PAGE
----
The analysis of the current moment, looking forward, comes from Jeffrey Goldberg.
But about those Israeli doubts: For the typical Israeli (and again, I’m not talking about settlers, but about people who have, in the past, agreed in principle that the Palestinians should have an independent state) two events in particular have soured them on the chance for compromise. In 2000, the Israeli army pulled out of Lebanon. It was hoped that this pull-out would lead to peace on the northern border, but instead it led to rocket attacks by the Iranian-sponsored Hezbollah. In 2005, Israel unilaterally pulled its soldiers and settlers out of Gaza. Again, rockets followed. The saving grace of these rockets attacks — both the Lebanon attacks and the Gaza attacks — was that the rockets did not reach the center of the country — Tel Aviv, as well as Israel’s only international airport, Ben-Gurion.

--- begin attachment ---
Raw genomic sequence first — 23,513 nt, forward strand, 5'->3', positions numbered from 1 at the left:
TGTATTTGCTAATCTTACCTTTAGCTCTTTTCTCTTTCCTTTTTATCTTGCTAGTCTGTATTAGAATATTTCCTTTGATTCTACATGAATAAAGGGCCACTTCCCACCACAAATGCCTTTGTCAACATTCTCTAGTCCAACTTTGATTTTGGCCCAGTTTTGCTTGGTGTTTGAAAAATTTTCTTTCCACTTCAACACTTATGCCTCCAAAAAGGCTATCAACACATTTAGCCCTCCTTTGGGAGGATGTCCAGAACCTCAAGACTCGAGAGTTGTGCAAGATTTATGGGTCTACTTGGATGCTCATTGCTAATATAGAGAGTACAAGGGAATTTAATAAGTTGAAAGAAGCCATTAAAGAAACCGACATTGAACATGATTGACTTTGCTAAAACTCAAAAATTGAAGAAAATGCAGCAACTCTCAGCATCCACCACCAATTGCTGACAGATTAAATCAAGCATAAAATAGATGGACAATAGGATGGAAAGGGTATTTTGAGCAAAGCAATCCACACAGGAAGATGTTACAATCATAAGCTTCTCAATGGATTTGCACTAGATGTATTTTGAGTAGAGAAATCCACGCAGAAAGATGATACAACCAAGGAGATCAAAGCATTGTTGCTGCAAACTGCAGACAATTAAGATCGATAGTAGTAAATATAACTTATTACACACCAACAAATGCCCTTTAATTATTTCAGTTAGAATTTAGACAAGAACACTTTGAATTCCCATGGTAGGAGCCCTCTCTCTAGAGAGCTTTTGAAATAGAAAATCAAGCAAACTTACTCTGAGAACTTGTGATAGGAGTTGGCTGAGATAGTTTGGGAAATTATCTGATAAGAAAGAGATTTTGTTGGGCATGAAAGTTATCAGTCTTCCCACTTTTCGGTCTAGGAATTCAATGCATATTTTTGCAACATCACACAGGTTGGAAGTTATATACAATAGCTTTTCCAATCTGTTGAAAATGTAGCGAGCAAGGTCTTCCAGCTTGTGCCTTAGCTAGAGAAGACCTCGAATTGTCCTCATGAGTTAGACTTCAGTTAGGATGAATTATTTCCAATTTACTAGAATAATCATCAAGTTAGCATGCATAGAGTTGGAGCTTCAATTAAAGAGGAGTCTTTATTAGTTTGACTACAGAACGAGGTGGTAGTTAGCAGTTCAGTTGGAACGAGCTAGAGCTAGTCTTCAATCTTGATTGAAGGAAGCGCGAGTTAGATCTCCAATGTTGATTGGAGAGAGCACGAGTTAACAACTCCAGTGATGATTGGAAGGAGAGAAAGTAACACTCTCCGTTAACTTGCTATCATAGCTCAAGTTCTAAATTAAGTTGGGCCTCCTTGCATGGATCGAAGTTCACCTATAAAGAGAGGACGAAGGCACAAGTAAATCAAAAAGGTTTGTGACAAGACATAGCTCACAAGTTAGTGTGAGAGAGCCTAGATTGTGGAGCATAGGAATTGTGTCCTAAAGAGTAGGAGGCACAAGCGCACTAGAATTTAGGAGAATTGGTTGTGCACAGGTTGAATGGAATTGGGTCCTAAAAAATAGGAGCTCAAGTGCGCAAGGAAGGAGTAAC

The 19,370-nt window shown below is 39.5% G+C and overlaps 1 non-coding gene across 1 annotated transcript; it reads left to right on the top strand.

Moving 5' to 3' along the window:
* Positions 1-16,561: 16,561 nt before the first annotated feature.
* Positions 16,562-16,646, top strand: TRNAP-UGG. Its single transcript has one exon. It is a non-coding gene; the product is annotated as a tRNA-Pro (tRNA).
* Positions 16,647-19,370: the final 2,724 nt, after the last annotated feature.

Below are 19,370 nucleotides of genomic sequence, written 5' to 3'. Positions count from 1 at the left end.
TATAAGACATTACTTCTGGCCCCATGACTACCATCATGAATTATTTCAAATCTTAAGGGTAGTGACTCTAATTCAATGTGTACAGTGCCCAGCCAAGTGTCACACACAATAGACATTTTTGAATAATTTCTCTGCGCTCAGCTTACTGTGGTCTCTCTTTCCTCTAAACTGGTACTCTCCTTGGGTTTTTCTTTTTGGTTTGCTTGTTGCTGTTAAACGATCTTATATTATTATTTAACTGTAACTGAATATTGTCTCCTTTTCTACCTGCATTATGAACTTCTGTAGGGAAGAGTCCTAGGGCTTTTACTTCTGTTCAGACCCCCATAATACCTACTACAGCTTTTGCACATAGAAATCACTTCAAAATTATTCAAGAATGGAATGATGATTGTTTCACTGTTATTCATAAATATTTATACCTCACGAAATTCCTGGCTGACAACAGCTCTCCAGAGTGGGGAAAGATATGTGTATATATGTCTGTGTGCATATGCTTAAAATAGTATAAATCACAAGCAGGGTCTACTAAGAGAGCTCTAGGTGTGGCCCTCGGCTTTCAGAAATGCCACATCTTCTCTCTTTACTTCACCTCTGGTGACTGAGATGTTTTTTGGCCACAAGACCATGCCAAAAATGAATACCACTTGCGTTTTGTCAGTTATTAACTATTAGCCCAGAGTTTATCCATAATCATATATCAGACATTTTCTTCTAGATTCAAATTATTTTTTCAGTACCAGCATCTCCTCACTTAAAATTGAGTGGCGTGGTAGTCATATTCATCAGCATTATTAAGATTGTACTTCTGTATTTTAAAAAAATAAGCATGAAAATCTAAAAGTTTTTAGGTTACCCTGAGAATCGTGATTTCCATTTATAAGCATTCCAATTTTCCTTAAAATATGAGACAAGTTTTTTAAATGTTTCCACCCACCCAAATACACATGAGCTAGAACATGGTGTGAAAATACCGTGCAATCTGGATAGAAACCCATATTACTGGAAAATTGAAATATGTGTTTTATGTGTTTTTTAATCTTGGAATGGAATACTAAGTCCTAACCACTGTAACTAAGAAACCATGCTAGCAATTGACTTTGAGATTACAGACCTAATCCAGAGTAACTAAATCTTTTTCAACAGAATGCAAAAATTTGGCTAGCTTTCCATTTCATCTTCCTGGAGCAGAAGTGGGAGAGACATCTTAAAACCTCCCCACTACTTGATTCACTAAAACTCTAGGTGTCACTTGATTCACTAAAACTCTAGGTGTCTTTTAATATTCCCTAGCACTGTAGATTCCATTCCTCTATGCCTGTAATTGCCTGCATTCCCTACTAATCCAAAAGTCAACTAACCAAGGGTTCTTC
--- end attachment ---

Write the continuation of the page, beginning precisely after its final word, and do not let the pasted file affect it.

Now, of course, the peace process, such as it is, hinges in part on an Israeli willingness to withdraw from the West Bank, including the hills of the West Bank that overlook Tel Aviv, the airport, and the entire thickly-populated central region of the country. This withdrawal will not be happening anytime soon, because there is a high degree of certainty among Israelis that a withdrawal from the West Bank hills would be followed not by peaceful reconciliation, but, again, by rockets. No Israeli wants to be a freier, a sucker, and right now the Israelis feel like suckers. Twice in ten years they’ve withdrawn from territory, and twice they’ve been hit by rockets. They are not doing this again, not until the politics of the Palestinians — and the politics of Iran — change dramatically.